HUD proposes a rent increase for residents - WMC Action News 5 - Memphis, Tennessee

HUD proposes a rent increase for residents

(Source: WMC Action News 5) (Source: WMC Action News 5)
MEMPHIS, TN (WMC) -

Natamular Carter lost both her legs a decade ago when a teenager texting while driving hit her. 

On disability ever since, Carter cares for her three daughters and two grandchildren. 

If her federally subsidized rent in MHA's College Park neighborhood were to triple, Carter said she'd have no way to pay that amount of money.

"That's basically my whole income," she said.  "I would only have $70 left.  What am I going to do with $70 and three children to raise?"

Housing and Urban Development Secretary Ben Carson proposed the change to federal housing subsidies on Wednesday.  It would raise the rent for tenants in government housing up from the current 30 percent of adjusted income to 35 percent of gross income. 

The poorest families who pay $50 right now, would have to pay $150.

"That's quite significant," said Marcia Lewis, executive director of the Memphis Housing Authority.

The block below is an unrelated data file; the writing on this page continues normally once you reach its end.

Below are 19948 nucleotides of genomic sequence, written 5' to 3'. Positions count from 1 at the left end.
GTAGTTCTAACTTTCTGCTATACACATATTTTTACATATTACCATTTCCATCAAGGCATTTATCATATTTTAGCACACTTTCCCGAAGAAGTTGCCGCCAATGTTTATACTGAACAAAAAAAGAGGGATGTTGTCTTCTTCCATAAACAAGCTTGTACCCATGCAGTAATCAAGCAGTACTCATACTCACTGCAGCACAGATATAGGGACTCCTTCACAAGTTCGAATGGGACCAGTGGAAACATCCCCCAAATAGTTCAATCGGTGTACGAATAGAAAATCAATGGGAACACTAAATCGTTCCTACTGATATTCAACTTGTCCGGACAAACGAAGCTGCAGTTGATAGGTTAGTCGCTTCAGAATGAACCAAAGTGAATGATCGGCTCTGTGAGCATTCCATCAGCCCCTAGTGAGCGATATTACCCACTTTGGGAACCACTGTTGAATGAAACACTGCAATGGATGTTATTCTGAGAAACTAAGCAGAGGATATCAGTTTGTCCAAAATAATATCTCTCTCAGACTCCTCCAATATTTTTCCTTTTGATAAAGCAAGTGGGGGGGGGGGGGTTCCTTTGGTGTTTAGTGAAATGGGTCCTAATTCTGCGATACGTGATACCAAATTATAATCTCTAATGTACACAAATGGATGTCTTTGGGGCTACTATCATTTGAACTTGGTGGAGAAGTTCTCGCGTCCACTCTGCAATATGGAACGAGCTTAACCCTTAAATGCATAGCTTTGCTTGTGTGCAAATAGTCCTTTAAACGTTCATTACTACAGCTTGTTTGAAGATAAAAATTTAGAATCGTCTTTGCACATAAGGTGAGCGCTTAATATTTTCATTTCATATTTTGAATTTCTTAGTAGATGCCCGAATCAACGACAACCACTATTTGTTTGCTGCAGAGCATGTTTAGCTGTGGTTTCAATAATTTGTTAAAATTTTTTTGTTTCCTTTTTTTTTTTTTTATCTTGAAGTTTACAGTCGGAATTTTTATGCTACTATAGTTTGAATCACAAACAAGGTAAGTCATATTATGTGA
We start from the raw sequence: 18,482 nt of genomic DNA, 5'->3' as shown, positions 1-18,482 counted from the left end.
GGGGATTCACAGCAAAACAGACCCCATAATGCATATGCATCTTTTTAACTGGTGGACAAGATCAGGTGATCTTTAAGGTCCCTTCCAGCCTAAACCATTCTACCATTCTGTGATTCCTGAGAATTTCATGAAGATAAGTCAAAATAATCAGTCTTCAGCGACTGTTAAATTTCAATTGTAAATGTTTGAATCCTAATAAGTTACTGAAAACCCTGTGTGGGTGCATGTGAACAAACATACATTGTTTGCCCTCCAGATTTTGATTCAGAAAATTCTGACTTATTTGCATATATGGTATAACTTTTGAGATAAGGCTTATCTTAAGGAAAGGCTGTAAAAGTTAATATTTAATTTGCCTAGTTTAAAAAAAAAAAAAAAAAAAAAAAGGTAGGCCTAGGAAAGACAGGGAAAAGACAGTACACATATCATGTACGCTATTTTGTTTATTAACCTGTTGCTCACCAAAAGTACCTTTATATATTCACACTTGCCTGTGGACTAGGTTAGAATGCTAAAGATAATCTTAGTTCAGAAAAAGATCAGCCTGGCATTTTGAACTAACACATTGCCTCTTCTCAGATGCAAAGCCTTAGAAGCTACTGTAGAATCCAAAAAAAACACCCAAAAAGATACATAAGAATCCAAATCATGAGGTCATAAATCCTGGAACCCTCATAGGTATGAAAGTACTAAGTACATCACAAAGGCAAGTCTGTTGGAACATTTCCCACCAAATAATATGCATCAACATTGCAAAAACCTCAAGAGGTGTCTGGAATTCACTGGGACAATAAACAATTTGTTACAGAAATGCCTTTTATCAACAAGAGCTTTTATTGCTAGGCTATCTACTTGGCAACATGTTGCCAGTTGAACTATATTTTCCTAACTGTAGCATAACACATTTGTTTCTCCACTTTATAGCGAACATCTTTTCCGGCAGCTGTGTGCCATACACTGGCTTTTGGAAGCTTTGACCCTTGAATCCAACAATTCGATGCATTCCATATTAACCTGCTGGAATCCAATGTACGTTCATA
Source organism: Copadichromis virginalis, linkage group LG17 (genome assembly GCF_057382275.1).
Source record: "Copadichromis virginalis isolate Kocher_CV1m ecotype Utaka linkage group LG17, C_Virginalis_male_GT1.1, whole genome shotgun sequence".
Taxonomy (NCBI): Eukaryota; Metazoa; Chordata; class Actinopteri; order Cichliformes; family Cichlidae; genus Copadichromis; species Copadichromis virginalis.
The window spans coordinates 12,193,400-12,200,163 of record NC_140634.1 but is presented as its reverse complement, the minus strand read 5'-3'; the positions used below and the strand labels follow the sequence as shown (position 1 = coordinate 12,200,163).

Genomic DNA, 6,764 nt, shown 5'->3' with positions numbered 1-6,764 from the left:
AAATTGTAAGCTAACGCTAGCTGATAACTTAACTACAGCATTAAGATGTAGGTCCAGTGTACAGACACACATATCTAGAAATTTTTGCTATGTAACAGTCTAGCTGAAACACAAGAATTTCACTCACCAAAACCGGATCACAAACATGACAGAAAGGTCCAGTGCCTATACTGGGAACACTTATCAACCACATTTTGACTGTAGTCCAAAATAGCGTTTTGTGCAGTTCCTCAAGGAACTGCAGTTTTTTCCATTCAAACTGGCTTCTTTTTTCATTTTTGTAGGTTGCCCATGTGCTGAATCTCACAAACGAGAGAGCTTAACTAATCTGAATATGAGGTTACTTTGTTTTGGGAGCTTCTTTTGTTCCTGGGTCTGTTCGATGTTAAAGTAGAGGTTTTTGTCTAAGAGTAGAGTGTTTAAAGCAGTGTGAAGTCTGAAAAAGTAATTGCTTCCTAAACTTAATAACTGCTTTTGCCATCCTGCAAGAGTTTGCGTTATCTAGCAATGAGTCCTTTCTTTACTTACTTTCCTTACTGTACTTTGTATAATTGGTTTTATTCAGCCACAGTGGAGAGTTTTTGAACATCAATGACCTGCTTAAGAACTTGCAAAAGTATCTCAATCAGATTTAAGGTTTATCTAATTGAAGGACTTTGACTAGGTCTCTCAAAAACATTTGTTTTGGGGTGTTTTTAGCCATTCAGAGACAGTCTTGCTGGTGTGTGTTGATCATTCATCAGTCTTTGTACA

Lewis said the proposal would create an incredible hardship for many of MHA's families, but she is quick to warn, it's only a proposal at this point.

"It's going to be part of the 2019 projected federal budget," she said.  "So there's a possibility it may not go through."

Carson's rent proposal is part of the Trump administrations effort to reform the welfare system.  Carson calls the current housing rules "too confusing" and said too many people have learned how to abuse the system.

Back in South Memphis at College Park, Natamular Carter is grateful for the federal aid she receives and critical of any plan that could possibly hurt her family.

"It just shows that you have no compassion for people who are already struggling," she said, "and people who are trying to make ends meet.  And to talk about tripling the rent?  That's crazy to me!"

Carson's proposal would require approval by Congress. It does contain an exemption for the disabled. Higher rent prices would not go into effect for six years. 

Copyright 2018 WMC Action News 5. All rights reserved. 

Powered by Frankly